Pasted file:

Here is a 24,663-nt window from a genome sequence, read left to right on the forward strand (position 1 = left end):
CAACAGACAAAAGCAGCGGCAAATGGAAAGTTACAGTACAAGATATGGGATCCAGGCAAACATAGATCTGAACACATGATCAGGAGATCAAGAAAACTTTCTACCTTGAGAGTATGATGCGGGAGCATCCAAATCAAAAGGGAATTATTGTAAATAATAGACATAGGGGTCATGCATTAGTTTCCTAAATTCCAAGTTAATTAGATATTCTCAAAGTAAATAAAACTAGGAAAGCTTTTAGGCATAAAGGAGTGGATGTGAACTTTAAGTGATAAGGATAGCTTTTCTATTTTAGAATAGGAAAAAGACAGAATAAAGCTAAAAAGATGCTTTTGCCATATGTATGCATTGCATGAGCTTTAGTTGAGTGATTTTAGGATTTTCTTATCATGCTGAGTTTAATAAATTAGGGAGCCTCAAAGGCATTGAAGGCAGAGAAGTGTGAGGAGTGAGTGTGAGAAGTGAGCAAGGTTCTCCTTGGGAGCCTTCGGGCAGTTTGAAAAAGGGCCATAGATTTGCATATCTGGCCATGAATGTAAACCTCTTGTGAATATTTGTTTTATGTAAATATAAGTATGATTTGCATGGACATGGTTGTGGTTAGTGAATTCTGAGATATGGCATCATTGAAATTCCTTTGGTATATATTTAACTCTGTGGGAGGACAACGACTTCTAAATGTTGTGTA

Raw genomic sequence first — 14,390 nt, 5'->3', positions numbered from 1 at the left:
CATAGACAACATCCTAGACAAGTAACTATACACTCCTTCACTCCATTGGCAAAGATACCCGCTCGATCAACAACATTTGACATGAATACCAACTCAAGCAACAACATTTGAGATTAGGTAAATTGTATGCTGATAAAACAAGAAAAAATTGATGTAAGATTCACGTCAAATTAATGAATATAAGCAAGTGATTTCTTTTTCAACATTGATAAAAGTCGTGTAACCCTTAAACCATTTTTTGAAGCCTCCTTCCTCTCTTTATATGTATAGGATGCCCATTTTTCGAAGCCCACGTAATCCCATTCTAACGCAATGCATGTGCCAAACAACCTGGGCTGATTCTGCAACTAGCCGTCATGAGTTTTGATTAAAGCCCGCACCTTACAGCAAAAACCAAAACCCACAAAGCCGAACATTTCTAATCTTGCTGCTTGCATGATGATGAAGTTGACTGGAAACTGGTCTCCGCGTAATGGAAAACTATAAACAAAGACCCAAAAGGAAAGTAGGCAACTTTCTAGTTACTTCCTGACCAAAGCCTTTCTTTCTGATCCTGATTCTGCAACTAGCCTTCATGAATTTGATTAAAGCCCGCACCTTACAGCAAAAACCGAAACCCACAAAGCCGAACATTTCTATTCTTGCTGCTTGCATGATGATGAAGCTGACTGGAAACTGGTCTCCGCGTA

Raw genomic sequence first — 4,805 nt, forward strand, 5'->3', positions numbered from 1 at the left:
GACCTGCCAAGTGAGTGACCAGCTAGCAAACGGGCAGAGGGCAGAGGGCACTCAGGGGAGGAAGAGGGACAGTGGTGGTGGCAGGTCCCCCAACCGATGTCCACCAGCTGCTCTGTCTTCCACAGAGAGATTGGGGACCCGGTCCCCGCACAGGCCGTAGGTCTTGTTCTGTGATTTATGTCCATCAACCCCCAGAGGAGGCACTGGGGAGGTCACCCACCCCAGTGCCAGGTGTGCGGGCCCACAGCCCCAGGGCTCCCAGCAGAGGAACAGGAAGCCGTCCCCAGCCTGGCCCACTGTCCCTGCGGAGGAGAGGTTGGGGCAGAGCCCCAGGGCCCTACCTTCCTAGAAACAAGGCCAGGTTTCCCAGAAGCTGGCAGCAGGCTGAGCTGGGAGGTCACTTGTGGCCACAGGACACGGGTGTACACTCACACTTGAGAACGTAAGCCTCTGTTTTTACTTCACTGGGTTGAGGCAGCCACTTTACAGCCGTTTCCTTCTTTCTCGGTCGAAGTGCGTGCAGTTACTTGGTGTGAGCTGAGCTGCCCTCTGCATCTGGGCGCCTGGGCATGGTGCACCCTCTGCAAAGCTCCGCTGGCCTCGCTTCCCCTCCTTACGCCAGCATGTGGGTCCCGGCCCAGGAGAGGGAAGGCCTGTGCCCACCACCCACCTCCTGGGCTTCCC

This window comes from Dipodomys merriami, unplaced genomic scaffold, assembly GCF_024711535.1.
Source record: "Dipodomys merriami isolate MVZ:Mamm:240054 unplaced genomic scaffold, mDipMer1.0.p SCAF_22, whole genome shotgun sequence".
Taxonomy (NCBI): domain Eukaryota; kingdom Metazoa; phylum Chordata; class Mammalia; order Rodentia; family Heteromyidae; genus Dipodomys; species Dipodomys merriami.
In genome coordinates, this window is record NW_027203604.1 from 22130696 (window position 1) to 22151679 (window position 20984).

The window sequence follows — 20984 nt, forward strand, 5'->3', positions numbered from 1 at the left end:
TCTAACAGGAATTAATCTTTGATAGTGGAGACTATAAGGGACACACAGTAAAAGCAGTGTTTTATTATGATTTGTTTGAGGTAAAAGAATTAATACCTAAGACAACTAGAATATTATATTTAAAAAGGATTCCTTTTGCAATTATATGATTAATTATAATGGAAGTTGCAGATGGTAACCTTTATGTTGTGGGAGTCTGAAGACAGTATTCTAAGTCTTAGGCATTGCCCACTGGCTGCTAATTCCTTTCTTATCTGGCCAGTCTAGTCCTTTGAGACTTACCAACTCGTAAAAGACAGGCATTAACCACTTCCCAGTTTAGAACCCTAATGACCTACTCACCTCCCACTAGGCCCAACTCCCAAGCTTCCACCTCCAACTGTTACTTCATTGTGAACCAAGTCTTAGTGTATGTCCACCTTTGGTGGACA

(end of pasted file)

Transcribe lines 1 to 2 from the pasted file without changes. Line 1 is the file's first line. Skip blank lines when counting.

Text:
Here is a 24,663-nt window from a genome sequence, read left to right on the forward strand (position 1 = left end):
CAACAGACAAAAGCAGCGGCAAATGGAAAGTTACAGTACAAGATATGGGATCCAGGCAAACATAGATCTGAACACATGATCAGGAGATCAAGAAAACTTTCTACCTTGAGAGTATGATGCGGGAGCATCCAAATCAAAAGGGAATTATTGTAAATAATAGACATAGGGGTCATGCATTAGTTTCCTAAATTCCAAGTTAATTAGATATTCTCAAAGTAAATAAAACTAGGAAAGCTTTTAGGCATAAAGGAGTGGATGTGAACTTTAAGTGATAAGGATAGCTTTTCTATTTTAGAATAGGAAAAAGACAGAATAAAGCTAAAAAGATGCTTTTGCCATATGTATGCATTGCATGAGCTTTAGTTGAGTGATTTTAGGATTTTCTTATCATGCTGAGTTTAATAAATTAGGGAGCCTCAAAGGCATTGAAGGCAGAGAAGTGTGAGGAGTGAGTGTGAGAAGTGAGCAAGGTTCTCCTTGGGAGCCTTCGGGCAGTTTGAAAAAGGGCCATAGATTTGCATATCTGGCCATGAATGTAAACCTCTTGTGAATATTTGTTTTATGTAAATATAAGTATGATTTGCATGGACATGGTTGTGGTTAGTGAATTCTGAGATATGGCATCATTGAAATTCCTTTGGTATATATTTAACTCTGTGGGAGGACAACGACTTCTAAATGTTGTGTA